Save Our Seas! The Life and Livelihood of Our Oceans Depend On Us.

Save Our Seas! The Life and Livelihood of Our Oceans Depend On Us. - Mask Your Beliefs

It’s World Oceans Day June 8th. A Time To Answer The Conservation Call.

Our oceans have been sending out distress signals for decades but we’re just not listening. From Florida to Turkey to Japan, there are alarming signs that they aren’t just in trouble, but in dire straits. The call must be answered now. But before we get to what kind of action must be taken, we need to understand exactly what type of emergency we’re facing. But brace yourself. It isn’t pretty.

slimy layer of scum in sea


Yes, there is such a thing. And it's as gross as it sounds. It’s a thick, slimy layer of scum (yes, scum) that is spreading in Turkey’s Sea of Marmara. A threat that is growing rapidly and seriously threatening marine life, as well as the fishing industry in that region. What is it? Essentially, it is marine mucilage (ergo, snot) which is a result of climate change and increased ocean pollution. All of which are man-made. But wait, there’s more.

Pesticides and fertilizers in sea water



Just think about that for a moment. Tides that aren’t deep blue or emerald green, but blood red. As if the remains of a massacre were regularly washing up on shore. Unfortunately, that is a pretty good description, as red tides are literally killing massive amounts of marine life. The red color isn’t actual blood, however, but a result of significantly increased algae that multiply in the wake of water runoff. Which is essentially poison being poured into the water.

Not surprisingly, poisoned water isn’t very good for humans, either. And red tides are being increasingly found all over the world. Including off the coasts of Florida, California, and even the Gulf of Maine.

Sea snot. Red tides. What could possibly be worse? Believe it or not, a monstrosity so vast and wide that it is threatening to take over our seas. And it’s made-up of toxic items that you can find in your pantry right now.




Plastic. That’s right, good old plastic. The miracle invention of the 20th century has become the scourge of the 21st.

As promised, it has certainly turned out to be extremely convenient, and remarkably durable. The problem is, all of that durable convenience has to end up somewhere. Which has turned out to be in our oceans. A good portion of all plastic humans have discarded over the past 75 years is now floating in a watery grave. A particularly nasty collection is called The Pacific Garbage Patch in the Pacific rim that covers 1.6 million square kilometers. Another one called The Eastern Garbage Patch stretches from Japan to the Hawaiian Islands. These floating garbage cans include everything from water bottles, to toothbrushes to plastic bags. And they increase ten-fold each decade. Convenience has a cost. And our oceans are paying it.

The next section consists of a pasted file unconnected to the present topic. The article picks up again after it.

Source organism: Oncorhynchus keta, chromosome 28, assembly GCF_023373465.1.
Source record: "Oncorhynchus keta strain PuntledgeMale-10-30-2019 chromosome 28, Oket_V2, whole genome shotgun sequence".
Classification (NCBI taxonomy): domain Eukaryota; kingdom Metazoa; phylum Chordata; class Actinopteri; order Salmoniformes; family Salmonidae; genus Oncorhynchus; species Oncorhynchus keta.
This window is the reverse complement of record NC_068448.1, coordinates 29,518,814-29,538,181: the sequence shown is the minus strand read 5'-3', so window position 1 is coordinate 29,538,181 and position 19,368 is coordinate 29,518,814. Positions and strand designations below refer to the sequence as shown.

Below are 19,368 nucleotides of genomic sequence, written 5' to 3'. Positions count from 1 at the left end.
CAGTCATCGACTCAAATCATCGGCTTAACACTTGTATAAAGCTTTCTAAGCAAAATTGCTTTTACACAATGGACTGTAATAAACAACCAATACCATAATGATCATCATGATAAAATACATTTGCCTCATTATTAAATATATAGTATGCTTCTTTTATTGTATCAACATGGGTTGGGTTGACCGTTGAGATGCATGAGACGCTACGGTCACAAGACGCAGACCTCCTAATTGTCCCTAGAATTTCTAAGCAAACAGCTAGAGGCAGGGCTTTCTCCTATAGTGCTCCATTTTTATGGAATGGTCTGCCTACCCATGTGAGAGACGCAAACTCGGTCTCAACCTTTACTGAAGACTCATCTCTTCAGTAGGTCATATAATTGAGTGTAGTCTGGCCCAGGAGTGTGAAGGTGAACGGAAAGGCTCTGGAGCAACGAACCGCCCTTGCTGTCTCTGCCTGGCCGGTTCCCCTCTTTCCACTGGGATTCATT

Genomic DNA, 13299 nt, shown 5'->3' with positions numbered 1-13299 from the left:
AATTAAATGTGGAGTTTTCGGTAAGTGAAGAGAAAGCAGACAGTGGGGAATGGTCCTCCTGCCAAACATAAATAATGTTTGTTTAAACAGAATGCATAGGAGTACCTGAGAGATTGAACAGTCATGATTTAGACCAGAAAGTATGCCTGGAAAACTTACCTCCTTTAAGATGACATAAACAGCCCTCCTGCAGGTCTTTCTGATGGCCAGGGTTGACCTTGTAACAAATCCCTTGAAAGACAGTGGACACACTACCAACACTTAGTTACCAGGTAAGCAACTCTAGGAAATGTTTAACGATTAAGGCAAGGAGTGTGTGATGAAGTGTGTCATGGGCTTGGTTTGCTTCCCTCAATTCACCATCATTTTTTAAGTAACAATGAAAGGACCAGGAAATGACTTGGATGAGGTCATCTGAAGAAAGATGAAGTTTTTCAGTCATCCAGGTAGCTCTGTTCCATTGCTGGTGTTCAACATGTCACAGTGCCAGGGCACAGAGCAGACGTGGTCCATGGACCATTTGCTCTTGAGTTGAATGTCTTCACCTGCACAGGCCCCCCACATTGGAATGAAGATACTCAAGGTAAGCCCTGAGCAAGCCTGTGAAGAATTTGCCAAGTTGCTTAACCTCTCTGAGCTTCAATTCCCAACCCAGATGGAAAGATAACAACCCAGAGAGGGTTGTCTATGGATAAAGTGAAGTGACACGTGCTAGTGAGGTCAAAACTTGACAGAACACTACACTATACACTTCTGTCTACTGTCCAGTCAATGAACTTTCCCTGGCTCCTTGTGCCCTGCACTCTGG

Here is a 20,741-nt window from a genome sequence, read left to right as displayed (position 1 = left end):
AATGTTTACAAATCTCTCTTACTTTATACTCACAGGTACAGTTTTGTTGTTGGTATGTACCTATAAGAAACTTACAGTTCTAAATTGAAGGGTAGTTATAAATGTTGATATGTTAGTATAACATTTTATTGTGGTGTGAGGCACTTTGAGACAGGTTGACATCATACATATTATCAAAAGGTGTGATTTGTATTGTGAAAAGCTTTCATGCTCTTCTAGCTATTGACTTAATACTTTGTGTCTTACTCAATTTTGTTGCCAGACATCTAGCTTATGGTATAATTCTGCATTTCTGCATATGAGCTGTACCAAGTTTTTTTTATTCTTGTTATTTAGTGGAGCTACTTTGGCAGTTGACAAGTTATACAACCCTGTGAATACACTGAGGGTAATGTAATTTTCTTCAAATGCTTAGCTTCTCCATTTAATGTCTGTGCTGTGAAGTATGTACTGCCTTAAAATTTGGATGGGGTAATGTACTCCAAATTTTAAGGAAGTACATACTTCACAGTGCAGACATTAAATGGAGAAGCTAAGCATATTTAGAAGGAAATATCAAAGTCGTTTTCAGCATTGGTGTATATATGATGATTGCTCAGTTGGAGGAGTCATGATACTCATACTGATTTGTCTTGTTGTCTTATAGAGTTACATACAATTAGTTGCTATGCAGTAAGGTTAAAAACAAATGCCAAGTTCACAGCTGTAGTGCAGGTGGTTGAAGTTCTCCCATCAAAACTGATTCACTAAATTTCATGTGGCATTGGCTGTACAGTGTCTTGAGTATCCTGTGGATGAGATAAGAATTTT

Sea Turtle swimming in the ocean



Unfortunately, all of these horrific developments are a result of the same problem: bad or simply thoughtless human behavior. Fortunately, they can all be rectified by making informed personal choices, and advocating for better public policy. Here are the three most impactful things that you can do right now to help change the tide of history for our oceans, and ourselves:

  1. Reduce plastic in your life. When it comes to plastic, just say no. No to plastic grocery bags, plastic water bottles, plastic straws…forks…clothes hangers…laundry detergent bottles…just stop the madness of plastic without end. Think before buying. Stop buying plastic whenever possible. And recycle both in and out of the home. These three steps, taken by increasing numbers of people, are definitely having a real impact.
  2. Buy clothes from the brands that use eco-friendly and recycled materials. Look for clothing made from pesticide free fabrics like organic cotton, organic hemp, organic linen and recycled fabrics including recycled cotton, recycled polyester and recycled wool. And make sure these brands also follow Green Manufacturing protocols to produce the clothing items you buy.
  3. Vote green policy and water conservancy. Yup, you’re going to have to get political. Or at least vote like our oceans' lives—and by extension ours—depend on it. Make voting for positive, impactful change a priority. Add every local, regional, state and national election on your calendar. And choose candidates who will make our future their priority.
  4. Support ocean conservancy efforts. Put your money where it will do the most good. One dollar given to the right group can really make a substantive impact. Do your research to find the one you trust the most. These organizations are really making a difference: OceanaThe Ocean Cleanup, and The Ocean Voyages  All of these amazing non-profits are dedicated to cleaning up after our collective mess. And they are doing it smart and fast. 

As life opens up and we get back to doing the things that make life worth living—such as going to the beach—remember that even though the ocean may look healthy, it’s not. The distress signals are everywhere. And it’s up to us to act.

This World Oceans Day make a plan, make the commitment, and start making a world of difference.